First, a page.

Welcome to my 2020 GROW BLOG for the


Catasetum saccatum ( 'Brooklyn Botanic Garden' FCC/AOS x 'Dark Wonder' )


The parent Catasetums above are linked to a general culture and additional information page for the Catasetum saccatum Click on the images below for a full-sized image in a new tab. 


Let the fun in growing begin....



Brief Grow Blog and Pictures


This is one of my favorite species, and I'm always happy when these plants flower, which they do 3-4 times a season! Inflorescences can be up to 3' long, holding 25+ well-arranged flowers. Truly outstanding!!!  A bit of history: a while back I made a sibling cross of saccatum ('SVO' x 'SVO II'), and the best plant from that cross was named 'Dark Wonder' for its very dark rich burgundy petals and sepals. This pairing might very well produce the best group of saccatum yet seen; it sure has the genetic potential!  ( - Fred Clarke, Sunset Valley Orchids )


During the 2019 growing season, my Catasetum saccatum ( 'Dark Wonder' x 'Brooklyn Botanic Garden' FCC/AOS ) started to spike at the beginning of November and was in peak bloom at the  beginning of January 2020. 


I picked this one up because it is the opposite of my late bloomer from last year so I suspect it follow the same growth cycle pattern blooming in late December perhaps early January.





February 2020

Boxing Day - Catasetinae style.


Two bulbs with this Catasetum and last year's growth far surpasses the previous year's growth. When it comes time to re-pot this Catasetum I will position the bulbs so they "ride" just below or even with the surface of moss about 2 inches deep on top of clay pellets as I grow in a semi-hydroponic environment.


The picture to the left is straight out of the box. The picture below and to the left is after a little cleaning of the back bulbs.  The picture below and to the right focuses on this year's new growth starting to develop.  It makes an orchid grower happy to see new growth poking out and start the new year.



20 February 2020

Included in my transition from the 3' pot to the current pot I cleaned up some of the roots  on top and bottom of the root ball and positioned the new growth centered and just below the edge of the pot.


Watering will be delayed as long as possible so that the roots grow long searching for a source to tap and absorb.  The back bulb is in very good shape so shrivelling from water being transferred to the new growth might not be seen for a month or two.  If the back bulb starts to show signs of severe water depletion by shrivelling I will slowly start watering but not heavy watering, enough to moisten the moss and pellets but not establish a reservoir at the bottom.  The goal is still get the roots to lengthen as much as possible.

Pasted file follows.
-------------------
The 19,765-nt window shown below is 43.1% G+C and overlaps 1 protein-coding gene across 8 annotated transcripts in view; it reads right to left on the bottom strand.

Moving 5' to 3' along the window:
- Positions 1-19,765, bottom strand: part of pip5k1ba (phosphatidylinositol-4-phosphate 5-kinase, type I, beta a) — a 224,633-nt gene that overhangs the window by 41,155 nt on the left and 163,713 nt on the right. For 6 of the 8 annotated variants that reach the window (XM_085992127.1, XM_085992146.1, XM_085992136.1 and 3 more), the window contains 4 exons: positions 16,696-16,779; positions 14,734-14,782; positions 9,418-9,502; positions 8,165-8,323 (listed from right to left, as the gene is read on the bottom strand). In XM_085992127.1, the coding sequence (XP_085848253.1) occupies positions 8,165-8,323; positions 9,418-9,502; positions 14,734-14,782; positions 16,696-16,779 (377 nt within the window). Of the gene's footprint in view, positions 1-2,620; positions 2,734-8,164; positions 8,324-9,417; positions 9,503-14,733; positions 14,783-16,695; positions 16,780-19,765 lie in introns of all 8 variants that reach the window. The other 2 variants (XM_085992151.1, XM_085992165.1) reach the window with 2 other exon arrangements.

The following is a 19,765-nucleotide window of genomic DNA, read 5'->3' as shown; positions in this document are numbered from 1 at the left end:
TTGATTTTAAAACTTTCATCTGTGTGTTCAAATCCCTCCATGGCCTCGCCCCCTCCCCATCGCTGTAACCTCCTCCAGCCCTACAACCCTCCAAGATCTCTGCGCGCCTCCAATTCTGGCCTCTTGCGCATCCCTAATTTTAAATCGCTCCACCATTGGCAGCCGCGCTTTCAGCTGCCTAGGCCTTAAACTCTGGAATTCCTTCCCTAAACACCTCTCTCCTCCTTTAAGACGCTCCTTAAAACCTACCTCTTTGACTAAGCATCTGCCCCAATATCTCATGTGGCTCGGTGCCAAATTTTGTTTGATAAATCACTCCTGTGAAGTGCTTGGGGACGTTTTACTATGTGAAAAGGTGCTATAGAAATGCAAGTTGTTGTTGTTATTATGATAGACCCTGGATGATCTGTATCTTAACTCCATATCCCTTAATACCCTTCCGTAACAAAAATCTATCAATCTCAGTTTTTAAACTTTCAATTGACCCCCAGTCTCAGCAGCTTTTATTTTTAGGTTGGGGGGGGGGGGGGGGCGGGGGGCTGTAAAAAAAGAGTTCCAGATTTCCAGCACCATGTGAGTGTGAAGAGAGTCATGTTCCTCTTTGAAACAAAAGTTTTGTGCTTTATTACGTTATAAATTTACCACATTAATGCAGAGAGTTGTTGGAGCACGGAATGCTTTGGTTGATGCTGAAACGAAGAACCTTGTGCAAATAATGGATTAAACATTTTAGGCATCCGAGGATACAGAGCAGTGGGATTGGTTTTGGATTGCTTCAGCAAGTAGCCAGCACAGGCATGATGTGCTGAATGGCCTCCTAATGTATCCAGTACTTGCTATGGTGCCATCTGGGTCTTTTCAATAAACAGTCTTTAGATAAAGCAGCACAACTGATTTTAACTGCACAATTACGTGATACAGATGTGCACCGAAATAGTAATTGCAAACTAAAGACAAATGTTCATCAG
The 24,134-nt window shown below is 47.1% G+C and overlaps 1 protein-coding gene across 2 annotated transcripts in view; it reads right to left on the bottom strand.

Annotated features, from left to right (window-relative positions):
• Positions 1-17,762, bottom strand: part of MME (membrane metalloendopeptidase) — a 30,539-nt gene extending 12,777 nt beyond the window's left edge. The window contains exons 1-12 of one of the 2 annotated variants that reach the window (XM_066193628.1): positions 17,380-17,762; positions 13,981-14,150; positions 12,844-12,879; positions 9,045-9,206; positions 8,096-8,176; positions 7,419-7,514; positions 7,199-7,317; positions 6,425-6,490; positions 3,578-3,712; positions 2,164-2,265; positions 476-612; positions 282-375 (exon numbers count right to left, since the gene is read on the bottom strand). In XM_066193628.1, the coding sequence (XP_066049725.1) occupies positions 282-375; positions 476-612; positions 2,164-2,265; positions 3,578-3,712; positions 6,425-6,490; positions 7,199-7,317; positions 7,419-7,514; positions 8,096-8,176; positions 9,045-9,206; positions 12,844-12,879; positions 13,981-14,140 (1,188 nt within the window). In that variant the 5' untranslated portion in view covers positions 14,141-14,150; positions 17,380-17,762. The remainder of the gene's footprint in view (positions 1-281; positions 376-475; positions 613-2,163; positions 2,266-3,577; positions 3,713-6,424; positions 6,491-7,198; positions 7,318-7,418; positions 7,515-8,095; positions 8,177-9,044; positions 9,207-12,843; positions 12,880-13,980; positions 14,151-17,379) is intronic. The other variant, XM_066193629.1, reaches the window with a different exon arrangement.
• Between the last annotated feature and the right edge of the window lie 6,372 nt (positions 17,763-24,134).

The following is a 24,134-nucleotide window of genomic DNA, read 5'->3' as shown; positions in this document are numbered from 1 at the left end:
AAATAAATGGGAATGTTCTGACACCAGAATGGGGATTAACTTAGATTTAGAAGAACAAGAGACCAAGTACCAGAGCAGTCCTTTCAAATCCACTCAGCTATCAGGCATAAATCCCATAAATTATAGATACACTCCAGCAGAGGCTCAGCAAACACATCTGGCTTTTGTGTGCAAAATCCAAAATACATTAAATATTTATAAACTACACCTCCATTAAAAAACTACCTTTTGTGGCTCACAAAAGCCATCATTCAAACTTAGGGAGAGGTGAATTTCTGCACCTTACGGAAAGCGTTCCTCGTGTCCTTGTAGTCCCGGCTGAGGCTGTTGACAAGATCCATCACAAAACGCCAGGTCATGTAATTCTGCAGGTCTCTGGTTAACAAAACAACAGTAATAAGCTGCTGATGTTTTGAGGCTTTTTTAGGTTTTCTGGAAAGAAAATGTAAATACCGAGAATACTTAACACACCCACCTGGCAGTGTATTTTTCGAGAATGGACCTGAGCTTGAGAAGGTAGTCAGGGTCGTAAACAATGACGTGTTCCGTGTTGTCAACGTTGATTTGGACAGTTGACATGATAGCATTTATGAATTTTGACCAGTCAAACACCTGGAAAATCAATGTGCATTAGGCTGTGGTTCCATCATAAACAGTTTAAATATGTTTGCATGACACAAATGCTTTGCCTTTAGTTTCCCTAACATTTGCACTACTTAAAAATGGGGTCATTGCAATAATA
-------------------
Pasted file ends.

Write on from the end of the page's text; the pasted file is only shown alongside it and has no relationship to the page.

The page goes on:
Sacramento is experiencing a very dry February with very few days that could be called "overcast".  Lack of rain means a lack of cloudy days so in my growing area this and all the other Catasetinaes have been getting plenty of exposure to sun.  Once the ambient temperature is above 55-degrees, the orchids get marched from my kitchen to the growing area.  As the sun sets, everybody is marched back to the kitchen where it is warm, warmer then the 40-degree over night temperatures.


In my portable, mini-greenhouse shelves, along with the orchids I add a few water traps that add humidity as the inside of the green house gets warm in the sun, guessing mid-80's even tho the outside temperature be about  mid 60's.


Catasetinaes that have new growth spreading young leaves are in the middle row, front row is for Catasetinaes that have started new growth but no leaf development.


I try to check the mini-greenhouses twice during the afternoon for "feel" temperature and any humidity.


The first half of March I will be out of town so the Catasetinaes will be staged in a spot they get some direct afternoon sun (unless overcast skies) and protection from the cold overnight temperatures.


My absence will be the ultimate solution to resist the temptation of watering before the Catasetinaes are ready for it.